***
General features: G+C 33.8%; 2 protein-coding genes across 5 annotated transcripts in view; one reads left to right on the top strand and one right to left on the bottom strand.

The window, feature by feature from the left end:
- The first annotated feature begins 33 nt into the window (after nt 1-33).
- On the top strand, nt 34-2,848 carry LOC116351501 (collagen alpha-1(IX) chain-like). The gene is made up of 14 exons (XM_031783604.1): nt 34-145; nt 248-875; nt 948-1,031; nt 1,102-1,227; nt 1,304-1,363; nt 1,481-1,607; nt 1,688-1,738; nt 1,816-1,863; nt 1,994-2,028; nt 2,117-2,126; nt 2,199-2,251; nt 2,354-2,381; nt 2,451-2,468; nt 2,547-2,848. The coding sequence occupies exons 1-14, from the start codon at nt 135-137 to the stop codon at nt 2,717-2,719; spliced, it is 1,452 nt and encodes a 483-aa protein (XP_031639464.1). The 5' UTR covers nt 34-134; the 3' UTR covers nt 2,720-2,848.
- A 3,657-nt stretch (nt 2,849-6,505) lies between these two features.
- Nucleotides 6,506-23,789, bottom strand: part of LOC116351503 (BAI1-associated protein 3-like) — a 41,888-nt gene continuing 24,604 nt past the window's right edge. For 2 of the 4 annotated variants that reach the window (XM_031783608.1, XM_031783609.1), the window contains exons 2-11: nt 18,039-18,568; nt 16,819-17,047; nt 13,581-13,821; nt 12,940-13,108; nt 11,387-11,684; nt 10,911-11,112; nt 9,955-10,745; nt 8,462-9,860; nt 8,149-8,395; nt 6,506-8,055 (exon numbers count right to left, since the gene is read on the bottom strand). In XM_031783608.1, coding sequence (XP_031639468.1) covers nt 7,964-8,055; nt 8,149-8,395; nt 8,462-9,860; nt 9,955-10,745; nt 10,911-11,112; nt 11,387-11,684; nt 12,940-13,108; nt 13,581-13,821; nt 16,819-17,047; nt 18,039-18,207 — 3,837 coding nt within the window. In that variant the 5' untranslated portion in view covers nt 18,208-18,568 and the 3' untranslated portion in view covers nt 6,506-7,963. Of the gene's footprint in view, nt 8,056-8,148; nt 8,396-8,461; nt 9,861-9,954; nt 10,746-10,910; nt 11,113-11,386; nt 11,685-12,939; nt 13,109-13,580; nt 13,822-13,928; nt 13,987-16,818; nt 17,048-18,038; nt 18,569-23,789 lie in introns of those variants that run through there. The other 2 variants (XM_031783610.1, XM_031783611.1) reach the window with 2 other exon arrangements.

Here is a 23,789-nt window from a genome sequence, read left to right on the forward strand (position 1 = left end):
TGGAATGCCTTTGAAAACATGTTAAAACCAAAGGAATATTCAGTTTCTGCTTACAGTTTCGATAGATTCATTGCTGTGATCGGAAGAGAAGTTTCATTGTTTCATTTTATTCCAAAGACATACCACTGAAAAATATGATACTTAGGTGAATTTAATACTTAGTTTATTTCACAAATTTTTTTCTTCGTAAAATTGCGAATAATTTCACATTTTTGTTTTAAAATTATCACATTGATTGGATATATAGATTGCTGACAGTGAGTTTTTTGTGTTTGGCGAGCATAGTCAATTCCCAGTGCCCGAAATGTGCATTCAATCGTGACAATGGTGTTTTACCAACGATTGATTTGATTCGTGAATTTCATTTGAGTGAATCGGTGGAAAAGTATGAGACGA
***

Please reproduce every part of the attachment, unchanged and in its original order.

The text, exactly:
General features: G+C 33.8%; 2 protein-coding genes across 5 annotated transcripts in view; one reads left to right on the top strand and one right to left on the bottom strand.

The window, feature by feature from the left end:
- The first annotated feature begins 33 nt into the window (after nt 1-33).
- On the top strand, nt 34-2,848 carry LOC116351501 (collagen alpha-1(IX) chain-like). The gene is made up of 14 exons (XM_031783604.1): nt 34-145; nt 248-875; nt 948-1,031; nt 1,102-1,227; nt 1,304-1,363; nt 1,481-1,607; nt 1,688-1,738; nt 1,816-1,863; nt 1,994-2,028; nt 2,117-2,126; nt 2,199-2,251; nt 2,354-2,381; nt 2,451-2,468; nt 2,547-2,848. The coding sequence occupies exons 1-14, from the start codon at nt 135-137 to the stop codon at nt 2,717-2,719; spliced, it is 1,452 nt and encodes a 483-aa protein (XP_031639464.1). The 5' UTR covers nt 34-134; the 3' UTR covers nt 2,720-2,848.
- A 3,657-nt stretch (nt 2,849-6,505) lies between these two features.
- Nucleotides 6,506-23,789, bottom strand: part of LOC116351503 (BAI1-associated protein 3-like) — a 41,888-nt gene continuing 24,604 nt past the window's right edge. For 2 of the 4 annotated variants that reach the window (XM_031783608.1, XM_031783609.1), the window contains exons 2-11: nt 18,039-18,568; nt 16,819-17,047; nt 13,581-13,821; nt 12,940-13,108; nt 11,387-11,684; nt 10,911-11,112; nt 9,955-10,745; nt 8,462-9,860; nt 8,149-8,395; nt 6,506-8,055 (exon numbers count right to left, since the gene is read on the bottom strand). In XM_031783608.1, coding sequence (XP_031639468.1) covers nt 7,964-8,055; nt 8,149-8,395; nt 8,462-9,860; nt 9,955-10,745; nt 10,911-11,112; nt 11,387-11,684; nt 12,940-13,108; nt 13,581-13,821; nt 16,819-17,047; nt 18,039-18,207 — 3,837 coding nt within the window. In that variant the 5' untranslated portion in view covers nt 18,208-18,568 and the 3' untranslated portion in view covers nt 6,506-7,963. Of the gene's footprint in view, nt 8,056-8,148; nt 8,396-8,461; nt 9,861-9,954; nt 10,746-10,910; nt 11,113-11,386; nt 11,685-12,939; nt 13,109-13,580; nt 13,822-13,928; nt 13,987-16,818; nt 17,048-18,038; nt 18,569-23,789 lie in introns of those variants that run through there. The other 2 variants (XM_031783610.1, XM_031783611.1) reach the window with 2 other exon arrangements.

Here is a 23,789-nt window from a genome sequence, read left to right on the forward strand (position 1 = left end):
TGGAATGCCTTTGAAAACATGTTAAAACCAAAGGAATATTCAGTTTCTGCTTACAGTTTCGATAGATTCATTGCTGTGATCGGAAGAGAAGTTTCATTGTTTCATTTTATTCCAAAGACATACCACTGAAAAATATGATACTTAGGTGAATTTAATACTTAGTTTATTTCACAAATTTTTTTCTTCGTAAAATTGCGAATAATTTCACATTTTTGTTTTAAAATTATCACATTGATTGGATATATAGATTGCTGACAGTGAGTTTTTTGTGTTTGGCGAGCATAGTCAATTCCCAGTGCCCGAAATGTGCATTCAATCGTGACAATGGTGTTTTACCAACGATTGATTTGATTCGTGAATTTCATTTGAGTGAATCGGTGGAAAAGTATGAGACGA